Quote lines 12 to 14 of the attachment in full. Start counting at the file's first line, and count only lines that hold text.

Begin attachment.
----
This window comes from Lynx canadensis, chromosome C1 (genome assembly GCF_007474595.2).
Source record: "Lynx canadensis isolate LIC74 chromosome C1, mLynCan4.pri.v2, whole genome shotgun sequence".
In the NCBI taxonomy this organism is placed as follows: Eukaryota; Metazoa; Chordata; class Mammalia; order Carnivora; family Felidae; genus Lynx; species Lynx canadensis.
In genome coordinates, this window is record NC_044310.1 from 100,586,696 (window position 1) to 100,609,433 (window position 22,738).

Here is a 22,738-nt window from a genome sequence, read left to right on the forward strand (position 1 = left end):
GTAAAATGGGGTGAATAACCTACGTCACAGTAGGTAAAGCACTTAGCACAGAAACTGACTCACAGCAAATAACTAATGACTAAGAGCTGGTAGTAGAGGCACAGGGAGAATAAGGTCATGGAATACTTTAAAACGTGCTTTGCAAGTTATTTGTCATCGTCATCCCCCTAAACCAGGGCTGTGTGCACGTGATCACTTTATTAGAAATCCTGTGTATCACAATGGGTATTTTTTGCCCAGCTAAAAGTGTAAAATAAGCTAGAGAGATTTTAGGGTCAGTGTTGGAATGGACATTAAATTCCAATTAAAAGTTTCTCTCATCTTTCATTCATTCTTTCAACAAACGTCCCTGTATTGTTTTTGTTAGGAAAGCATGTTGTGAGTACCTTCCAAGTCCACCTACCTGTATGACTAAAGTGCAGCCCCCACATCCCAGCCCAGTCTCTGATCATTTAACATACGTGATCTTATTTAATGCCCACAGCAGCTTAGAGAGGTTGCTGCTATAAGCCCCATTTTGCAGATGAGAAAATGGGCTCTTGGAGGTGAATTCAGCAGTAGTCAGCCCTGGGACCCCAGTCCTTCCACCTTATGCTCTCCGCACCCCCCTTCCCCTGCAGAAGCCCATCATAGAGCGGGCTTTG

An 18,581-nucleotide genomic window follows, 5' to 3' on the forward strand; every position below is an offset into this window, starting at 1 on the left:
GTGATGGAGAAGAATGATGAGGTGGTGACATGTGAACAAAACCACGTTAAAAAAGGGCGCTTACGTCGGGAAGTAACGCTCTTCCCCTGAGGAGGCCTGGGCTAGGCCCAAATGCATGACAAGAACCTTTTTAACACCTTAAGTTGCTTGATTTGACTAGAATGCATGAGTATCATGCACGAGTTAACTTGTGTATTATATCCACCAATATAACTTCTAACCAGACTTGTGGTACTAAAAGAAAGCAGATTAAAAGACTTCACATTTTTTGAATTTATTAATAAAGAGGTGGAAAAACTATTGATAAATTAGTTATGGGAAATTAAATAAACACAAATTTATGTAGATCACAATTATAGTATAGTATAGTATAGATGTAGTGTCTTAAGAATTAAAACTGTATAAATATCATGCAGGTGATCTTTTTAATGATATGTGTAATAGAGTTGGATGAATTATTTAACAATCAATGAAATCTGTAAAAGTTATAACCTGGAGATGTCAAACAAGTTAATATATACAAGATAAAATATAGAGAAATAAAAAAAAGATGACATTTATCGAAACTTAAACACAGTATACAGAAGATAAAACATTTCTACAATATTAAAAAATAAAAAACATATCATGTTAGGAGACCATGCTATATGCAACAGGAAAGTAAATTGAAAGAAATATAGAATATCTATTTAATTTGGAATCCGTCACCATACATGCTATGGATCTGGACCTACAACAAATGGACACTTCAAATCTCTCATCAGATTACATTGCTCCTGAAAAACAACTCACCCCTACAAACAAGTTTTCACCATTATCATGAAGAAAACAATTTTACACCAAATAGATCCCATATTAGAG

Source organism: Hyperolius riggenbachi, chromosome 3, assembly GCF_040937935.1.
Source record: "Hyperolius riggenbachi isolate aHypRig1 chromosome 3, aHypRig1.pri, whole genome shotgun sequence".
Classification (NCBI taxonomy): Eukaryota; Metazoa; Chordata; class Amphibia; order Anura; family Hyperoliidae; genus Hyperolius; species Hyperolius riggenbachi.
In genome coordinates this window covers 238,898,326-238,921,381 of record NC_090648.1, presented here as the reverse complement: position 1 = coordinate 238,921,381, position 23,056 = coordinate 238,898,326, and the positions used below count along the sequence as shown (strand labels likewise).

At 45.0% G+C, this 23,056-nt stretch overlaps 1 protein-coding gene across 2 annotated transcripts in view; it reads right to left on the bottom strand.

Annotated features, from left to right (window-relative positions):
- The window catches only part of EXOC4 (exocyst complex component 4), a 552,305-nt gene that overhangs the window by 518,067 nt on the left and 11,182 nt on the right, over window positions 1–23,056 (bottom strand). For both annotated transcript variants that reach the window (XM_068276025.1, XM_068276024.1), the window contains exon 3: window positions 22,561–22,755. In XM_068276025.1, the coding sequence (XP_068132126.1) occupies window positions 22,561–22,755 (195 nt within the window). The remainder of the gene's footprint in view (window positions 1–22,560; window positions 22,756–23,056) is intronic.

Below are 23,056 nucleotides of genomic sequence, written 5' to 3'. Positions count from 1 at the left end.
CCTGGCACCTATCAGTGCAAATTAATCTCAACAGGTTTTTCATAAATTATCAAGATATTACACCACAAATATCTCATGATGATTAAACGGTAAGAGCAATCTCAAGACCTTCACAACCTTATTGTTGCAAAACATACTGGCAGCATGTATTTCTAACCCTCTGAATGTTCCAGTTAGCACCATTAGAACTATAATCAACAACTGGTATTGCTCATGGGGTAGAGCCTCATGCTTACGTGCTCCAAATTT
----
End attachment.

In genome coordinates this window covers 238,898,326-238,921,381 of record NC_090648.1, presented here as the reverse complement: position 1 = coordinate 238,921,381, position 23,056 = coordinate 238,898,326, and the positions used below count along the sequence as shown (strand labels likewise).

At 45.0% G+C, this 23,056-nt stretch overlaps 1 protein-coding gene across 2 annotated transcripts in view; it reads right to left on the bottom strand.

Annotated features, from left to right (window-relative positions):